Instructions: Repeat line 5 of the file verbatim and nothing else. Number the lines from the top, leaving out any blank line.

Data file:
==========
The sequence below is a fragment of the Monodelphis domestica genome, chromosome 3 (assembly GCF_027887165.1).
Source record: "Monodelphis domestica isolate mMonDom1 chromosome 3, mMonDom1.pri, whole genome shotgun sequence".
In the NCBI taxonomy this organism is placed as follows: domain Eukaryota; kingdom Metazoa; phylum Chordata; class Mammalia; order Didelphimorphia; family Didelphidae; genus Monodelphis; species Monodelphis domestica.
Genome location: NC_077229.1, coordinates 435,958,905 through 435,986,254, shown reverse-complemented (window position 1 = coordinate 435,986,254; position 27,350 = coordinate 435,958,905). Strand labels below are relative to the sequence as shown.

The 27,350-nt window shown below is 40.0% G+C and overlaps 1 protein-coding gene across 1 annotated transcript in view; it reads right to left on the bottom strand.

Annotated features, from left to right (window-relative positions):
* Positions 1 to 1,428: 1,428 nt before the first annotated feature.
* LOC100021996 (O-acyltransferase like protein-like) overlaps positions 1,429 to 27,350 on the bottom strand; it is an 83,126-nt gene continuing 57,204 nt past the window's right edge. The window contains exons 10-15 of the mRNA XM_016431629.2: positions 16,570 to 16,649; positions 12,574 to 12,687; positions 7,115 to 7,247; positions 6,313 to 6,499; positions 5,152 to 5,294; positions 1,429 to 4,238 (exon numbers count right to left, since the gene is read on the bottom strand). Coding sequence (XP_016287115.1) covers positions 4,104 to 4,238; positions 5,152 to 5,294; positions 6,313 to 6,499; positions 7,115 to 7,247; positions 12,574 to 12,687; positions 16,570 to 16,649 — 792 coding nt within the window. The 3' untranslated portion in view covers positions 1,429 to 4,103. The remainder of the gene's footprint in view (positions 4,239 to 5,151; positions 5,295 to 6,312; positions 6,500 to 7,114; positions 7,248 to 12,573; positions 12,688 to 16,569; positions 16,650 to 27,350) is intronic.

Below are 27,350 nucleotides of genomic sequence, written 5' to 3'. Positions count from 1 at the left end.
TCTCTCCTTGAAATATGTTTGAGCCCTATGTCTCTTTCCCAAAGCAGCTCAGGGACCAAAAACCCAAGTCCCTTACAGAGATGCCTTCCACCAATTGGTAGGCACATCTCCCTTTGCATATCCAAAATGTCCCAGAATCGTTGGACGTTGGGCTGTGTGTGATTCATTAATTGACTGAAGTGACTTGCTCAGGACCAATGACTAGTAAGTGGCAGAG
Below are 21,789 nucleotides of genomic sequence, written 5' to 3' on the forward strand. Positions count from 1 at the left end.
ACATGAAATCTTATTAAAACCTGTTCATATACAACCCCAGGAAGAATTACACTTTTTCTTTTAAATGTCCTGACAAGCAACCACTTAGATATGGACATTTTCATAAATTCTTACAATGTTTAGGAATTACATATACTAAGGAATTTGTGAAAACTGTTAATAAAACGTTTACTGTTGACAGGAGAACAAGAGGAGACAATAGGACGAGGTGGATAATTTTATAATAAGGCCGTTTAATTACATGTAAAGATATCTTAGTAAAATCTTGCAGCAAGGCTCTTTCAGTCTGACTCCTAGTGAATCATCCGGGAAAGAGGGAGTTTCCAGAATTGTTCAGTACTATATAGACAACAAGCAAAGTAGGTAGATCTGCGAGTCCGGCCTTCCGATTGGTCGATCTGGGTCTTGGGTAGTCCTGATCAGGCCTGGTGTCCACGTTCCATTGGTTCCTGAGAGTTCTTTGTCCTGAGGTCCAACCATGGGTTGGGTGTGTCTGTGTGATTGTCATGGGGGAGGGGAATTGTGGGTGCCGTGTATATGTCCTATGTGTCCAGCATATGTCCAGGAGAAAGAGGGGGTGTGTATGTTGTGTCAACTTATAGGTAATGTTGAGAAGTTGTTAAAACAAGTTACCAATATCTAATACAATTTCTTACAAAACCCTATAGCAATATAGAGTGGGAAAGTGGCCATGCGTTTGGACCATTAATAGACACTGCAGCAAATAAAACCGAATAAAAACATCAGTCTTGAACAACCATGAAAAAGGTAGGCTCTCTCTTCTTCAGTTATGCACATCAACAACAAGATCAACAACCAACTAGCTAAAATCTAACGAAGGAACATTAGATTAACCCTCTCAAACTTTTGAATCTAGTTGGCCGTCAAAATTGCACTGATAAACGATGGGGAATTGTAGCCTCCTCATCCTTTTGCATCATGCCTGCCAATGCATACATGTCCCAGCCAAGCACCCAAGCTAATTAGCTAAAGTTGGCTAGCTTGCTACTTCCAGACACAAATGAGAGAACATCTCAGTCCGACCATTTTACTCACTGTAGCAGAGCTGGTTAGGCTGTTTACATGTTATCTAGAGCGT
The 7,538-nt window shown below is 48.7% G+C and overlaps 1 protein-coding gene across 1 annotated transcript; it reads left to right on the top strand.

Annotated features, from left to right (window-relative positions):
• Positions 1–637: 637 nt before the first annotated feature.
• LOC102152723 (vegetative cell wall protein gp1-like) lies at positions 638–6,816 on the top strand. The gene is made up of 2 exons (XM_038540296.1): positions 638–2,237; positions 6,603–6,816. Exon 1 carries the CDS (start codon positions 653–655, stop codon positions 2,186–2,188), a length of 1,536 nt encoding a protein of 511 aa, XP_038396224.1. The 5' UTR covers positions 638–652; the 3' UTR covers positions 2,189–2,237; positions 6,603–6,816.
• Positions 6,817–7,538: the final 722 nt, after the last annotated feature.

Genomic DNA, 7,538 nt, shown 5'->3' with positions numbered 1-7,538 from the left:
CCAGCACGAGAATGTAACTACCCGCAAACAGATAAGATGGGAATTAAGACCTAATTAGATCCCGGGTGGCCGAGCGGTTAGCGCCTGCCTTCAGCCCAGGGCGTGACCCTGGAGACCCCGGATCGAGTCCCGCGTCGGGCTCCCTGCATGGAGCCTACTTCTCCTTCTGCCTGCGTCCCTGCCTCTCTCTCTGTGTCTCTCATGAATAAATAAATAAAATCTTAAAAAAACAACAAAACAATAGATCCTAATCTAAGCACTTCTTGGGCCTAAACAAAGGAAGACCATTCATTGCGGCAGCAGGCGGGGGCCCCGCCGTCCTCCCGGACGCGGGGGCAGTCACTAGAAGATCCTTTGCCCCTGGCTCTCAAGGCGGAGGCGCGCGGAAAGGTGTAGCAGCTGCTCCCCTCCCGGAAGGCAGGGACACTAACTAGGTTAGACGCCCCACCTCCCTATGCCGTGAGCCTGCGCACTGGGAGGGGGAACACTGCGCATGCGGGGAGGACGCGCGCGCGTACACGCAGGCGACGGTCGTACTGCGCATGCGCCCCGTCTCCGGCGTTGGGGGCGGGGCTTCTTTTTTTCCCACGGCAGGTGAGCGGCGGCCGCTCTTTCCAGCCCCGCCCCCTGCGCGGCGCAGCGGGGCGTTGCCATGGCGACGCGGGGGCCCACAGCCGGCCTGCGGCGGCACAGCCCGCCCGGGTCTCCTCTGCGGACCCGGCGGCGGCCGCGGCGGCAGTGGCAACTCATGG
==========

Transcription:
The 27,350-nt window shown below is 40.0% G+C and overlaps 1 protein-coding gene across 1 annotated transcript in view; it reads right to left on the bottom strand.